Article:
The U.S. National Security Agency should have an unlimited ability to collect digital information in the name of protecting the country against terrorism and other threats, an influential federal judge said during a debate on privacy.
"I think privacy is actually overvalued," Judge Richard Posner, of the U.S. Court of Appeals for the Seventh Circuit, said during a conference about privacy and cybercrime in Washington on Thursday.
Many of you probably think that the National Security Agency (NSA) and open-source software get along like a house on fire. That's to say, flaming destruction. You would be wrong.
In partnership with the Apache Software Foundation, the NSA announced on Tuesday it is releasing the source code for Niagarafiles (Nifi). The spy agency said Nifi "automates data flows among multiple computer networks, even when data formats and protocols differ."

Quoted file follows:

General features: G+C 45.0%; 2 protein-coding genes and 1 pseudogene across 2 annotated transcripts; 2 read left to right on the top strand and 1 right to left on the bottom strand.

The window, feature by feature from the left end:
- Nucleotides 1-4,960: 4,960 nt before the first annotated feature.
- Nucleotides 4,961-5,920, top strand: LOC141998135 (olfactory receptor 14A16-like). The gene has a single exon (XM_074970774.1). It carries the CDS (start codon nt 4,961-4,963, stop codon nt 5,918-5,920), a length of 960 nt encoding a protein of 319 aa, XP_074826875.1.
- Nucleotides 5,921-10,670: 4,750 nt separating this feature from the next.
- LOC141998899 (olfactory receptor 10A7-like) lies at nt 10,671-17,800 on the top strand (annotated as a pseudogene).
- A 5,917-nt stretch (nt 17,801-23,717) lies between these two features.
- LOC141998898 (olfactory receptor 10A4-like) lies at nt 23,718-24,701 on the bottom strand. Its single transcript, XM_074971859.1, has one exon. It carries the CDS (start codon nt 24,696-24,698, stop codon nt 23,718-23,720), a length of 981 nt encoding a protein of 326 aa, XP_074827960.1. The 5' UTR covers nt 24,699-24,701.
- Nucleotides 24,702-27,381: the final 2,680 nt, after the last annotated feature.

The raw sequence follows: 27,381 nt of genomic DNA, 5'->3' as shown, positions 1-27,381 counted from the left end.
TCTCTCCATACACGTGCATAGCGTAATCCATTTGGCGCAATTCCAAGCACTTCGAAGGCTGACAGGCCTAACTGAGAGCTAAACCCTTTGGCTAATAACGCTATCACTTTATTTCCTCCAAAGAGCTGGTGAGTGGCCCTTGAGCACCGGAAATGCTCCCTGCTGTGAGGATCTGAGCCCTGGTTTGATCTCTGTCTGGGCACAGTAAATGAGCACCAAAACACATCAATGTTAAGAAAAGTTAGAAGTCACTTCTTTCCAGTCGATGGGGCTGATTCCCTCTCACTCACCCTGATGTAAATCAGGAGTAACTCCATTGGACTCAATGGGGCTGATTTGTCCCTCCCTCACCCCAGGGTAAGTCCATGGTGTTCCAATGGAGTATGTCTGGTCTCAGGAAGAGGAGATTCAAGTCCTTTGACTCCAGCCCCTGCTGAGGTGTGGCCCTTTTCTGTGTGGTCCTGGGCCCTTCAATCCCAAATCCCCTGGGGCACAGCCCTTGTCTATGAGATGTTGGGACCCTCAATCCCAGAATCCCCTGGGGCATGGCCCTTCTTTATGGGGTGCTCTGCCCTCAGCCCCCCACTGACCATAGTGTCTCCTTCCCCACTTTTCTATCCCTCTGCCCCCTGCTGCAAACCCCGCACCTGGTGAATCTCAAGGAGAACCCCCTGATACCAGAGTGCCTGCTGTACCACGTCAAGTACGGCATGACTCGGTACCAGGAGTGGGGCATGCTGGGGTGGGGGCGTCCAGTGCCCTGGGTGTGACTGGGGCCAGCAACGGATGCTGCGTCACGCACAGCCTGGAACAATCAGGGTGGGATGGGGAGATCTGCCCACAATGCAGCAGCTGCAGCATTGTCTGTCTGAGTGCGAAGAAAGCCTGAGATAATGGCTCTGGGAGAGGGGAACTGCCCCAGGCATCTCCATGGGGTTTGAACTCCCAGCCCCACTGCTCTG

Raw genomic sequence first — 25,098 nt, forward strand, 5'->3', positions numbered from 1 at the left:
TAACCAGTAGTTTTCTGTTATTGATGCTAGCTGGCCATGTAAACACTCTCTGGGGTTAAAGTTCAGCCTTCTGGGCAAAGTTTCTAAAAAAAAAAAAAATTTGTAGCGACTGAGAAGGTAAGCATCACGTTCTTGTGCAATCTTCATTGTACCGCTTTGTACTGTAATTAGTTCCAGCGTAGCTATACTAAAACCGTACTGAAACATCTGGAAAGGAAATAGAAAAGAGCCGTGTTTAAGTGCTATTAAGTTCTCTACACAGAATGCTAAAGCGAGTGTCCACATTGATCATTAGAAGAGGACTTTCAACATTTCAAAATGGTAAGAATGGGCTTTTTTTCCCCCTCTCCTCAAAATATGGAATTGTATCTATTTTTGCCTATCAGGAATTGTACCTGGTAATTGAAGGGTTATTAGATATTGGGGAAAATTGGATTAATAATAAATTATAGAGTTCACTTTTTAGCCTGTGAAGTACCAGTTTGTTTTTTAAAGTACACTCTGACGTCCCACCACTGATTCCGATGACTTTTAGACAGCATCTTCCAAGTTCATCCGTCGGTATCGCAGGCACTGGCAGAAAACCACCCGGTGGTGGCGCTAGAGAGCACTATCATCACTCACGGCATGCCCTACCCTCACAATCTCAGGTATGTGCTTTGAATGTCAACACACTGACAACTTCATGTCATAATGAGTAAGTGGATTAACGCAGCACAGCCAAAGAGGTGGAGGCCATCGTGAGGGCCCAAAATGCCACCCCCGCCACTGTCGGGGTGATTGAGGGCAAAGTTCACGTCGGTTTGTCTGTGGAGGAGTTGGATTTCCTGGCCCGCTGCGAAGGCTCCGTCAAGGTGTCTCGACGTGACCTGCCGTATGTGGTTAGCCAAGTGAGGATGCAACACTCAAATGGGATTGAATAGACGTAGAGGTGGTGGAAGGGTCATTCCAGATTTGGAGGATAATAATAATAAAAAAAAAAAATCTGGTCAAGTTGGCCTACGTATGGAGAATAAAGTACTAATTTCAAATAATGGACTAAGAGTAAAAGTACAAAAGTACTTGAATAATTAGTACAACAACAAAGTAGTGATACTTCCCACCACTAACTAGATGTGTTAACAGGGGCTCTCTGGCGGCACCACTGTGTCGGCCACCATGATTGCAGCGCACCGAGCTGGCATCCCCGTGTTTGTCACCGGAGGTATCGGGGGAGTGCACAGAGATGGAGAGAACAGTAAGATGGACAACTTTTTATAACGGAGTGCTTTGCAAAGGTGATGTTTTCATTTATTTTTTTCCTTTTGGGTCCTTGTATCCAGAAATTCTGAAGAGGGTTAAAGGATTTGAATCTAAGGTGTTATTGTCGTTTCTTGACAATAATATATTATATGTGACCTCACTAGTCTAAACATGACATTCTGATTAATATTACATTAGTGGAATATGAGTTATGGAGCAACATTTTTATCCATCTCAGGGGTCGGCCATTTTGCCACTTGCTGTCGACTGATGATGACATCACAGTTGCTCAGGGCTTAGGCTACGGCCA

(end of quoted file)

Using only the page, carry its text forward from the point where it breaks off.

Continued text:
China may have the ability to remotely shut down computer systems of US power utilities, aviation networks and financial companies, according to director of the US National Security Agency Mike Rogers.
Testifying to the House of Representatives Intelligence Committee on cyber threats, Rogers said digital attackers have been able to penetrate such systems and perform "reconnaissance" missions to determine how the networks are put together.
It has been said that we are living in a post-NSA world. What this really amounts to is that we are now slightly more aware of the level of snooping that has been going on in the background for many years. There has been widespread outrage at the revelations made by Edward Snowden, and there have been similar concerns raised outside of the US. In the UK, the FBI-like National Crime Agency, wants greater powers to monitor emails and phone calls -- and it wants the public to agree to this.
The U.S. National Security Agency takes multiple steps to protect the privacy of the information it collects about U.S. residents under a secretive surveillance program, according to a report from the agency's privacy office.
Surveillance under presidential Executive Order 12333, which dates back to 1981, generally sets the ground rules for the NSA's overseas surveillance. It allows the agency to keep the content of U.S. citizens' communications if they are collected "incidentally" while the agency is targeting overseas communications.